Kevin Can F**k Himself pulls off a tricky mix of genres: "As the title indicates, Valerie Armstrong’s show isn’t laughing along with Kevin, or the countless slovenly sitcom husbands he represents, at all. Instead, Kevin Can F**k Himself follows the long-suffering wife offscreen into her actual life to find something more grounded, depressing and perversely compelling," says Caroline Framke. "Swerving between such disparate styles and stories is a big risk. No matter how good the writing, the show might fall apart without a strong cast and directing team that understands exactly the tones they need to hit in any given scene. So it’s a credit to those tasked with bringing Armstrong’s vision to life that the first half of the season screened for critics nails it more often than not — especially once Allison starts finding ways, however small or significant, to push back against her restrictive narrative."
Kevin Can F*** Himself's sitcom gimmick ends up hurting the show: The show "hampers itself by being too good at certain things, and in doing so, seems to limit the forward progression of where this show could go," says Roxana Hadidi. "It makes sense to focus on the terrible sitcom mimicry as a way to show how trapped Allison feels in this marriage and in this town. 'Live Free or Die,' though, keeps returning to Kevin’s awful escape room scheme while Allison and Patty are out of town—serving no narrative purpose aside from reminding us how irredeemably unpleasant and frankly stupid Kevin, his father Pete (Brian Howe), and his best friend Neil (Alex Bonifer) are. And that in and of itself is another issue: How long can the show maintain Kevin’s absolute incorrigibility? In a nod toward the stories women tell about surviving domestic and emotional abuse, Allison sneers at someone who asks why she doesn’t just leave Kevin; that’s easier said than done. Kevin Can F*** Himself threatens to write itself into a corner, though, by making Kevin so loathsome and the sitcom antics surrounding him so irksome. The bifurcated approach is the initial hook for Kevin Can F*** Himself, but at a certain point, the show’s experimentation might end up as a distraction rather than a creative expression. In its best moments, Kevin Can F*** Himself brings to mind Dead Like Me, another show that allowed its female characters anger, dissatisfaction, and bitterness about the hand they were dealt by unfulfilling male partners. Murphy and Inboden are more than talented enough to capture the caustic effects of negligence and loneliness. Kevin Can F*** Himself would be better off if it eventually focused on their lives and the overlaps between them instead of focusing primarily on the sitcom gimmick."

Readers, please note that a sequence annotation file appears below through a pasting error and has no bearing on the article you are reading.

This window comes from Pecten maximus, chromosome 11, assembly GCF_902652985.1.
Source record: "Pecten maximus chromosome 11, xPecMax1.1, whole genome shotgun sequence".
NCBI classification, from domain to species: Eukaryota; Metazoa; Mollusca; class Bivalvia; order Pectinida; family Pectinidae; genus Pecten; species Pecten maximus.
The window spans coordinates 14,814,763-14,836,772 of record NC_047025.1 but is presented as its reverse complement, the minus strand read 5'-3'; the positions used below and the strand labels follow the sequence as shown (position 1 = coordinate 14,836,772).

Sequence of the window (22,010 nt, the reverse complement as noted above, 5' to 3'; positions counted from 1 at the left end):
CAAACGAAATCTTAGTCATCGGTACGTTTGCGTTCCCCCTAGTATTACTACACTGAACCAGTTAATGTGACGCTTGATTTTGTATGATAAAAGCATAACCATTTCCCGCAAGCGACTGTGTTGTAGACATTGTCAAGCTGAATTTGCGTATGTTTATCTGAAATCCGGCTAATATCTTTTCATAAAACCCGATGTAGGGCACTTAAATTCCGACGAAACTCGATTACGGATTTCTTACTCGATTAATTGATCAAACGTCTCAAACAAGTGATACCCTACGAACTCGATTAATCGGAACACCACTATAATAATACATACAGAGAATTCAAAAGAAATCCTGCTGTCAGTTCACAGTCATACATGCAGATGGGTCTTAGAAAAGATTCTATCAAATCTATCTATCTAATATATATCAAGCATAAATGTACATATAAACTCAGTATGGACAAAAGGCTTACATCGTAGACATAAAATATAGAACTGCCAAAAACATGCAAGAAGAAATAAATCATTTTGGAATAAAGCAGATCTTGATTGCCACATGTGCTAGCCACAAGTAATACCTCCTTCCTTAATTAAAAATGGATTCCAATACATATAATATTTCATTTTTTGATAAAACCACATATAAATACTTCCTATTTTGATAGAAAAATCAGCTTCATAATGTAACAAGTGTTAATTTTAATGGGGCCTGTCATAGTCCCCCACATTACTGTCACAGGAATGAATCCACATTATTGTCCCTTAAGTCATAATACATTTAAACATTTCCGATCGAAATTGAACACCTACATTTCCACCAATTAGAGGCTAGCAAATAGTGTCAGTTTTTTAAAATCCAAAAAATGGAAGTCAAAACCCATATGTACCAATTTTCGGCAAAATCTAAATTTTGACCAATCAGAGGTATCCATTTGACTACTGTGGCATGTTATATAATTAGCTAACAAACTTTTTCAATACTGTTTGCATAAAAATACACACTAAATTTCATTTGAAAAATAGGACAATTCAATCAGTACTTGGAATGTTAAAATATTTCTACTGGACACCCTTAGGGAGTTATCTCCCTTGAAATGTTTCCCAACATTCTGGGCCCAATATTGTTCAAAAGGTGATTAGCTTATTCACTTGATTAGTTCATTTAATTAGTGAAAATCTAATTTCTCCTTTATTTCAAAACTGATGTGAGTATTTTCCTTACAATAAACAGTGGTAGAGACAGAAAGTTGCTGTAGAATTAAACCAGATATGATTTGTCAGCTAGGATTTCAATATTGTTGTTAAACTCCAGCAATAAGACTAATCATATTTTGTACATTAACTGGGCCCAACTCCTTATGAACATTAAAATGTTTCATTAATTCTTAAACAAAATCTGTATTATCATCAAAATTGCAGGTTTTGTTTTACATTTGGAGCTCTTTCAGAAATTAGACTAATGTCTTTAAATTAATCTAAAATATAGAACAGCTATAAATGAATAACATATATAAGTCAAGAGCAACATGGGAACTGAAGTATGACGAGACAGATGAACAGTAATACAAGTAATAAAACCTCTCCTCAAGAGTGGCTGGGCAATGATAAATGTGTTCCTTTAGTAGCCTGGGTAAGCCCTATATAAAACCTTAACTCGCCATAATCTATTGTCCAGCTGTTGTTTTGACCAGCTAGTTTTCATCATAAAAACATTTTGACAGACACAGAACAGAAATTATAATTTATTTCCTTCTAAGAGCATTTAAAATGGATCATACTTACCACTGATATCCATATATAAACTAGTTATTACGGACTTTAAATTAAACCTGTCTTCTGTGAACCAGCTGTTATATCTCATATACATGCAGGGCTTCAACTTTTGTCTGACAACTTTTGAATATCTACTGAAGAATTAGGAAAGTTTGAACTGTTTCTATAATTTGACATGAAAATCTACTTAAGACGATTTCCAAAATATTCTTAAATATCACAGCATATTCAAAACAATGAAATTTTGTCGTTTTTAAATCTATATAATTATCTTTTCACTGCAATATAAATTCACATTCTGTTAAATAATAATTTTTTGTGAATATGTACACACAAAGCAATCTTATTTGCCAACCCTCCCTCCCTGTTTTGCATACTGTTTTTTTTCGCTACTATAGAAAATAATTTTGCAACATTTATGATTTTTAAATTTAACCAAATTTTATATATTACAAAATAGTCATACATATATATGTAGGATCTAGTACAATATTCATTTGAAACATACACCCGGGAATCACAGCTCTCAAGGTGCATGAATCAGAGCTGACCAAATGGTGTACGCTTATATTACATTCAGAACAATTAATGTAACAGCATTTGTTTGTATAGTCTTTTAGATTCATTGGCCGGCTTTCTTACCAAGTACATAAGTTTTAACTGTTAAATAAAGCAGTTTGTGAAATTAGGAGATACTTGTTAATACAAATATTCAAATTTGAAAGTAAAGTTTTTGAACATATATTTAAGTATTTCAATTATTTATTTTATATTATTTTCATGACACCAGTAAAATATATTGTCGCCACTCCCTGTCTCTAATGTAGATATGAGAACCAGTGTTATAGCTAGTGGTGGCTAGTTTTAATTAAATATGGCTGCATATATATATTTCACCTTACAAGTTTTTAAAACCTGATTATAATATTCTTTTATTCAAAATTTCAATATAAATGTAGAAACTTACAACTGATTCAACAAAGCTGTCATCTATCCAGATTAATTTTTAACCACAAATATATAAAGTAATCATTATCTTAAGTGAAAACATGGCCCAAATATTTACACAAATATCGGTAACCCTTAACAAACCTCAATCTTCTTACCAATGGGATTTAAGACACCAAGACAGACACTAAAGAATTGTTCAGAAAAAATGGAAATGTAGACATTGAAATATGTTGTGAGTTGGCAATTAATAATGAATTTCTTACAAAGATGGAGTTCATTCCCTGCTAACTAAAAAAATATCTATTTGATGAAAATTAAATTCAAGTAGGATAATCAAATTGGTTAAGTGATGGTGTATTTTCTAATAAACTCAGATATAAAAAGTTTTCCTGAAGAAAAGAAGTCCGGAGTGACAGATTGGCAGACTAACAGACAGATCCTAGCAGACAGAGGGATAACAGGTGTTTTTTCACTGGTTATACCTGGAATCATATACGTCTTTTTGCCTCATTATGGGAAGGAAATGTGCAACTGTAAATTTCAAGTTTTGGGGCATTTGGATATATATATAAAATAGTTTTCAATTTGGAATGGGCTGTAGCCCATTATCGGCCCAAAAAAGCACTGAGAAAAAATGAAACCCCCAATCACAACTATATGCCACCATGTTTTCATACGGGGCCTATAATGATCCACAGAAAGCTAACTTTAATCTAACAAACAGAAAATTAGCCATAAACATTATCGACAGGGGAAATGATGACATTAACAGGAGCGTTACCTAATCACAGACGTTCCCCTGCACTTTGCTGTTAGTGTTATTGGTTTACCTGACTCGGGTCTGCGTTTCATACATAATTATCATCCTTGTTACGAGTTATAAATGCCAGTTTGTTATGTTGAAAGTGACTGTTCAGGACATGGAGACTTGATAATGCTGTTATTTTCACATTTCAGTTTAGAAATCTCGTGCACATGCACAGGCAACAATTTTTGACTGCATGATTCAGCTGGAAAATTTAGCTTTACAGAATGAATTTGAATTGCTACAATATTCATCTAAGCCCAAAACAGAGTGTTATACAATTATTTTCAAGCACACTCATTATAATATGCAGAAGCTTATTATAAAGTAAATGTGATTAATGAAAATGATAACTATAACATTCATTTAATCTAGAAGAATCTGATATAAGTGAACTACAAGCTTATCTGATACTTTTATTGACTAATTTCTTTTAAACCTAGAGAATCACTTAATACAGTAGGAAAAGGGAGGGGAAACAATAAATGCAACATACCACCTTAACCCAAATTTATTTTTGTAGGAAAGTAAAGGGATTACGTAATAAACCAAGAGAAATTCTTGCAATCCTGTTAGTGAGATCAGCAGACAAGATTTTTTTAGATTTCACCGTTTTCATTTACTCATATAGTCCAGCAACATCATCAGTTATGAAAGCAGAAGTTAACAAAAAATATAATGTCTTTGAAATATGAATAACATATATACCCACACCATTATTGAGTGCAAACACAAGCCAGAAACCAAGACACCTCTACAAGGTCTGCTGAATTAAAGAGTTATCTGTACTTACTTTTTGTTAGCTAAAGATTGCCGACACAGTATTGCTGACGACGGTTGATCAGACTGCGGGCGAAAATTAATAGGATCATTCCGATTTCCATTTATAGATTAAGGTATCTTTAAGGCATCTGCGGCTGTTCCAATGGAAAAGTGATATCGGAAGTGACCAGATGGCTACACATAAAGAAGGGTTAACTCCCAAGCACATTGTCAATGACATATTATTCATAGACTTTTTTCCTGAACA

The show is almost too good at hitting exactly the right patter of bad network comedies: "In some ways, Kevin Can F**k Himself could be a new season of Why Women Kill," says Allison Keene. "It’s not clear at first why Allison might want to take such drastic measures—why did they get married in the first place? Has it been like this for 10 years? Why not get a divorce? But over the course of the first four episodes (out of eight) provided for review, it starts to come together. Kevin may project a childlike innocence that’s annoying, but really he’s extremely controlling. Anything Allison wants for herself, he takes away. He humiliates her and gets applause...There are moments when the show’s scripts feel a little thin, or the sitcom moments belabored (especially when Allison is not sharing a scene with Kevin—Kevin is a POS and I hated seeing more of him in any context. Petersen plays the part too well!) But it does, so far, perfectly convey the horror of Allison’s suffocating, bleak life without lifting her up as a saint."
Annie Murphy began her preparation for the subversive role by watching early-2000s sitcoms to steep herself in the world the creators were skewering: “It was jaw-dropping to see what was being gotten away with and what was being covered up with laugh tracks,” Murphy says of those seemingly benign family series. “It really challenges people to take a step back and do analysis as to what they’re laughing at, because there is so much racism, homophobia, sexism, and bigotry that we’re just being told to chuckle about.” Murphy also trained with a dialect coach to learn how to speak in a Boston accent — which proved to be a challenge when working with her co-star Mary Hollis Inboden, who plays Patty, Allison’s brusque, tough-talking next-door neighbor. “Mary is from Arkansas, and I was horrified to realize that I am one of those really annoying people that adopts an accent,” Murphy says with a laugh. “So there were times on set where we’d be giggling and shooting the shit and they’d call action, (and) I would start talking with this honky-tonk droll. I had to really check myself.”
Why Kevin Can F*** Himself took a hybrid approach: “In its DNA is, how do you make the sitcom wife a real woman?” says Armstrong. “Figuring out how aware she was about how miserable she was was very, very important in creating the pilot. For that woman to be there, she can’t know she’s miserable; she has to be convinced that this is where she’s supposed to be (and) that her happiness will ultimately lie in her marriage because that’s what she’s been told she’s good for. So, in the pilot it’s, ‘Kevin’s funny, Kevin’s a great guy, you just need to know how to work him’ and then getting to this place of understanding he’s not just destructive by accident. It might be masked, it might not be completely intentional all the time, but he manipulates her and has been for a while. And so, honestly as the show goes on I don’t think he gets worse, I think you start to realize his behavior."